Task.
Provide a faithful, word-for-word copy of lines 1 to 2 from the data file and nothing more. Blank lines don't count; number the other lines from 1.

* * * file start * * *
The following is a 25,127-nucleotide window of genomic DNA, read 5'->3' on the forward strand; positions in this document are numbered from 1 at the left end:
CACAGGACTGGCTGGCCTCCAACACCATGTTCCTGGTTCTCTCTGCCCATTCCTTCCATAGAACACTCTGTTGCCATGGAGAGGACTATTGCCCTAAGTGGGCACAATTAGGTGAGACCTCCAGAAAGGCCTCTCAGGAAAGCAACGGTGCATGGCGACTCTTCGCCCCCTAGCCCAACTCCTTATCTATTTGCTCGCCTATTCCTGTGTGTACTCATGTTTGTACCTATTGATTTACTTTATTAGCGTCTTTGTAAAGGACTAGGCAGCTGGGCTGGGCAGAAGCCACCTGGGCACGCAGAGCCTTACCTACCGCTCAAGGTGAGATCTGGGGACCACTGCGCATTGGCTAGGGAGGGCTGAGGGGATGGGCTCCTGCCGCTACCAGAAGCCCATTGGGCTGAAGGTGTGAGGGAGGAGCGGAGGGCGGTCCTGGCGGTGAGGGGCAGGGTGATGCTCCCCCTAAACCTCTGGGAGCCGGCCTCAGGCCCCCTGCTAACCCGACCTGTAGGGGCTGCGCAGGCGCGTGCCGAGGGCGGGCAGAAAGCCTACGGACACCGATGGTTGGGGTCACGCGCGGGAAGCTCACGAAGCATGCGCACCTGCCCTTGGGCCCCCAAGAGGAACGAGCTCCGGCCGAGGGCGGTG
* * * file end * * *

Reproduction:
The following is a 25,127-nucleotide window of genomic DNA, read 5'->3' on the forward strand; positions in this document are numbered from 1 at the left end:
CACAGGACTGGCTGGCCTCCAACACCATGTTCCTGGTTCTCTCTGCCCATTCCTTCCATAGAACACTCTGTTGCCATGGAGAGGACTATTGCCCTAAGTGGGCACAATTAGGTGAGACCTCCAGAAAGGCCTCTCAGGAAAGCAACGGTGCATGGCGACTCTTCGCCCCCTAGCCCAACTCCTTATCTATTTGCTCGCCTATTCCTGTGTGTACTCATGTTTGTACCTATTGATTTACTTTATTAGCGTCTTTGTAAAGGACTAGGCAGCTGGGCTGGGCAGAAGCCACCTGGGCACGCAGAGCCTTACCTACCGCTCAAGGTGAGATCTGGGGACCACTGCGCATTGGCTAGGGAGGGCTGAGGGGATGGGCTCCTGCCGCTACCAGAAGCCCATTGGGCTGAAGGTGTGAGGGAGGAGCGGAGGGCGGTCCTGGCGGTGAGGGGCAGGGTGATGCTCCCCCTAAACCTCTGGGAGCCGGCCTCAGGCCCCCTGCTAACCCGACCTGTAGGGGCTGCGCAGGCGCGTGCCGAGGGCGGGCAGAAAGCCTACGGACACCGATGGTTGGGGTCACGCGCGGGAAGCTCACGAAGCATGCGCACCTGCCCTTGGGCCCCCAAGAGGAACGAGCTCCGGCCGAGGGCGGTG